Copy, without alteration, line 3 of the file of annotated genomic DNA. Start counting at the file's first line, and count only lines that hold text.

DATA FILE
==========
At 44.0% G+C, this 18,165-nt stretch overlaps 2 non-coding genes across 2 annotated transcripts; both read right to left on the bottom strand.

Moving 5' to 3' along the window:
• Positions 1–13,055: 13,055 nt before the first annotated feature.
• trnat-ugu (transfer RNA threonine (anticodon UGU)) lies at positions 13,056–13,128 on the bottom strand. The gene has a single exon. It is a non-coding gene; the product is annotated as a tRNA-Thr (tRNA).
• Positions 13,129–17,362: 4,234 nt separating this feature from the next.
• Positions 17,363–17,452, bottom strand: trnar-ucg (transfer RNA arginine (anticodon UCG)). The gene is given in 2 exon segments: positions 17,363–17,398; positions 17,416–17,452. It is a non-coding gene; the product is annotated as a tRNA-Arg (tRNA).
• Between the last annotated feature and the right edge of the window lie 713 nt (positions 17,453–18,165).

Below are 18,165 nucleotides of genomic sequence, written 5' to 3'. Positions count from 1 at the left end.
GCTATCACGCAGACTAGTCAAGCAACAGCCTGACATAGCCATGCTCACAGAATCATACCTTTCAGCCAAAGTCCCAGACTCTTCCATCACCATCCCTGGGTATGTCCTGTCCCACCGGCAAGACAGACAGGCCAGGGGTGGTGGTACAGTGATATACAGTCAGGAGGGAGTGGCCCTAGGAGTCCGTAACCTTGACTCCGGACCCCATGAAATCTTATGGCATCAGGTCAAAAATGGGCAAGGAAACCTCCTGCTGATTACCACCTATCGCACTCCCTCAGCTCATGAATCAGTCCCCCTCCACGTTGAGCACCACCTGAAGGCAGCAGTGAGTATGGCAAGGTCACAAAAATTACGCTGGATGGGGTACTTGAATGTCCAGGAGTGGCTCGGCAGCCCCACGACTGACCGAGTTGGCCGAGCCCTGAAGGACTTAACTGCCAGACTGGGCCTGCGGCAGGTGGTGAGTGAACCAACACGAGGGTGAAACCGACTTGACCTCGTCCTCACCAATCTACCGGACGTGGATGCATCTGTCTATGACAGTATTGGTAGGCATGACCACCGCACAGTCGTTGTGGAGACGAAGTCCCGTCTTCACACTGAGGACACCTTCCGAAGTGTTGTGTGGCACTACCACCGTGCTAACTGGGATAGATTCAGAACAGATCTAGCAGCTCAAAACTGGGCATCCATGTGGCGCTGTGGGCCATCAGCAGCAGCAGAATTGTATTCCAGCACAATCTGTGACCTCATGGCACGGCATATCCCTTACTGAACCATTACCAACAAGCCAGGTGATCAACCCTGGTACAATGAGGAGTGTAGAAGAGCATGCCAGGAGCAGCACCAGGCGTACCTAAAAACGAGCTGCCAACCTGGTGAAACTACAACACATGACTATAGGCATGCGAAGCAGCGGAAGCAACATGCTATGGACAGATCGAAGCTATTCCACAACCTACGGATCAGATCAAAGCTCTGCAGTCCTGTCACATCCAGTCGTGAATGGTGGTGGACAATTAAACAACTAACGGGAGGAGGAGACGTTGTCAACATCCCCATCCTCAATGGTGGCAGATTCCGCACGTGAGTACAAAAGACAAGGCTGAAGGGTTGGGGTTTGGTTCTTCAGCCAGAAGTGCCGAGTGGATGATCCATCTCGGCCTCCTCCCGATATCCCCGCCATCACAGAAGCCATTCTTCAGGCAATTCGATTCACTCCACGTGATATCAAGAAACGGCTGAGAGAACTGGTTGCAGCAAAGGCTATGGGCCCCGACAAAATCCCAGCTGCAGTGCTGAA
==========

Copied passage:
• Positions 1–13,055: 13,055 nt before the first annotated feature.